The Case of Sarah MacFarlane and Her Melodramatic Murderer

While there’s not much written on the murder of Sarah MacFarlane, it’s still an interesting Victorian murder case that can be pieced together by the trial transcript available on Old Bailey Proceedings Online, Victorian newspapers digitized online, and some secondary sources on the internet (but a researcher really needs to scour the web to find information). My interest in the case was sparked after reading about it in The Battered Body Beneath the Flagstones, and Other Victorian Scandals by Michelle Morgan.

Sarah MacFarlane, a widow in her mid-forties living in London, started an affair with her neighbor, Augustus Dalmas, in the months after his wife died in June 1843. Sarah had been close to the Dalmas family, even being present when Mrs. Dalmas lay on her deathbed. She even took in his teenage daughters to help care for them after Mrs. Dalmas’s death. Overwhelmed and distraught with the loss of his wife, Augustus fled his home and abandoned his teenage daughters. He claimed he could not handle her loss and considered committing suicide. However, the neighborhood rumor mill circulated that Augustus had been involved in shady business ventures and fled with all the family’s money.

After Dalmas’s wife died, Sarah MacFarlane helped him with his daughters and offered him comfort. (Credit: Mr. Xerty, Unsplash)

Sarah found work for his teenage daughters by the time Augustus resurfaced months later. He resumed living next-door to Sarah, and shortly after, they began an affair. According to Morgan’s book,The Battered Body Beneath the Flagstones, and Other Victorian Scandals, Sarah created a private entrance between their homes, so she had easier access to Augustus without being seen by the local community or her sister, who lived nearby.

Augustus Dalmas was a man prone to dramatics. He had a very guilty conscience, starting an affair so quickly after his wife’s death, that he wanted to end the relationship with Sarah. However, instead of breaking the news to her, like anyone with a sane mind, he decided to flee (yes, again) to Liverpool and contemplate suicide (yes, again) there. After some convincing from one of his daughters, he returned to London and was engaged to Sarah by the end of 1843.

Augustus often referred to himself as Sarah’s husband in letters and even wrote a contract binding him towards marital intentions. He also bequeathed to her five hundred pounds and two homes in France he stood to inherit from an aunt. However, the marriage never occurred for several reasons.

Augustus Dalmas sent many love letters to Sarah MacFarlane. (Credit: Debby Hudson, Unsplash)

Sarah’s sister, Ellen, disliked Augustus. Ellen likely saw him for the dramatic character he was, and Augustus blamed her for driving him to flee to Liverpool and commit suicide (yeah, play the victim card, Augustus). Augustus also accused Sarah of stealing money from him and taking advantage of him in the months after his wife’s death. The rumor mill was also spinning again, and this time in Sarah’s direction. She was supposedly having an affair with a man named Meredith. Augustus’s friends also accused Sarah of being a prostitute, a business she ran discreetly from her home. These, of course, could have been nothing but vicious rumors his friends whispered into his ears, because Sarah’s friends never mentioned she was a prostitute in court transcripts or letters.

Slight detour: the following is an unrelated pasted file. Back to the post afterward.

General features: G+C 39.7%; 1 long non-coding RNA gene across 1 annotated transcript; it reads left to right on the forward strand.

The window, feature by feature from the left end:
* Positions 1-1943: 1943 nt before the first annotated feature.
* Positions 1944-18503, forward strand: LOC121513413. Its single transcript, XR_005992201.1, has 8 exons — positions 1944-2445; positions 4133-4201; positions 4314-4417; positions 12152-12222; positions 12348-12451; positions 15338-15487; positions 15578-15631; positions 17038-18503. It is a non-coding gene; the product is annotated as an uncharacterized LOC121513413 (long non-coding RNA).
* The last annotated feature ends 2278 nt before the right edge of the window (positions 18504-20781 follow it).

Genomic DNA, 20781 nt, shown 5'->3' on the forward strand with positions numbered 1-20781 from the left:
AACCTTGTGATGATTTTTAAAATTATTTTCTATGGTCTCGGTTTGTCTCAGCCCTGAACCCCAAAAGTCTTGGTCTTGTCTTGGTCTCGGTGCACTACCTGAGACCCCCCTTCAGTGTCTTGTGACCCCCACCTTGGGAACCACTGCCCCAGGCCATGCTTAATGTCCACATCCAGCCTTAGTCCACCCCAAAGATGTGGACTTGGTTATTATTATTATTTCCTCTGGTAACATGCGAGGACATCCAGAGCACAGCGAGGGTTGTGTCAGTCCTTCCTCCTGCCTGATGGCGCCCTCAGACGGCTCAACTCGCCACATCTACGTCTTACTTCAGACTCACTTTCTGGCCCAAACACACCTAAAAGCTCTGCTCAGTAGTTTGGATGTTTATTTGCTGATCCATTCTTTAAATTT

At first, Augustus ignored these rumors. He continued to treat Sarah as before, writing her love letters, taking her to the theatre, plying her with money, but he was digging himself into a financial hole between this strange courtship and his lifestyle. His jealousy was growing as these rumors about an alleged affair with the man named “Meredith” and her prostitution continued to churn.

On April 20th, 1844, Sarah and Augustus were spending the day together in her home. He asked Sarah’s son, William, to sharpen his knife. This was an innocent favor, one which her son obliged. In the days that followed this incident, Augustus wrote a few letters to Sarah. He asked her to meet him (for what purpose can be speculated on), but she rebuffed him.

On April 28th, 1844, the couple made love in the early morning, but by 10:30pm, on Battersea Bridge, Augustus had slit Sarah’s throat with the knife he’d asked William to sharpen. He fled the bridge, but he didn’t go too far. He waited to see what would happen, and for reasons only known to him, he started to run down the street and shout for police.

This illustration of Vauxhall Bridge, Victoria (now Chelsea) Bridge and Battersea Bridge, London was published in 1859 in the London News. (Credit: Wikimedia Commons, Public Domain)

Passerby on the bridge found Sarah with blood trickling from the wound. Several accompanied her to a nearby tavern, where she identified Augustus as her attacker. She soon died from the gash across her neck.

Eyewitness testimony and rambling letters found in Augustus’s home, never sent to Sarah but revealing the extent of his simmering hatred towards her, were entered into court as evidence. Augustus was found guilty of murder, but instead of finding himself swinging by a noose, he was sent to Australia.

Further Readings:

All About Battersea by Henry S. Simmonds

The Battered Body Beneath the Flagstones, and Other Victorian Scandals book by Michelle Morgan

The British Newspaper Archive

Haydn’s Dictionary of Dates and Universal Information Relating to All Ages and Nations by Joseph Haydn and Benjamin Vincent

Scandals REVEALED: Ten shocking stories of the Victorian age by Michelle Morgan

Trial of AUGUSTUS DALMAS (t18440610-1775) on Old Bailey Proceedings Online

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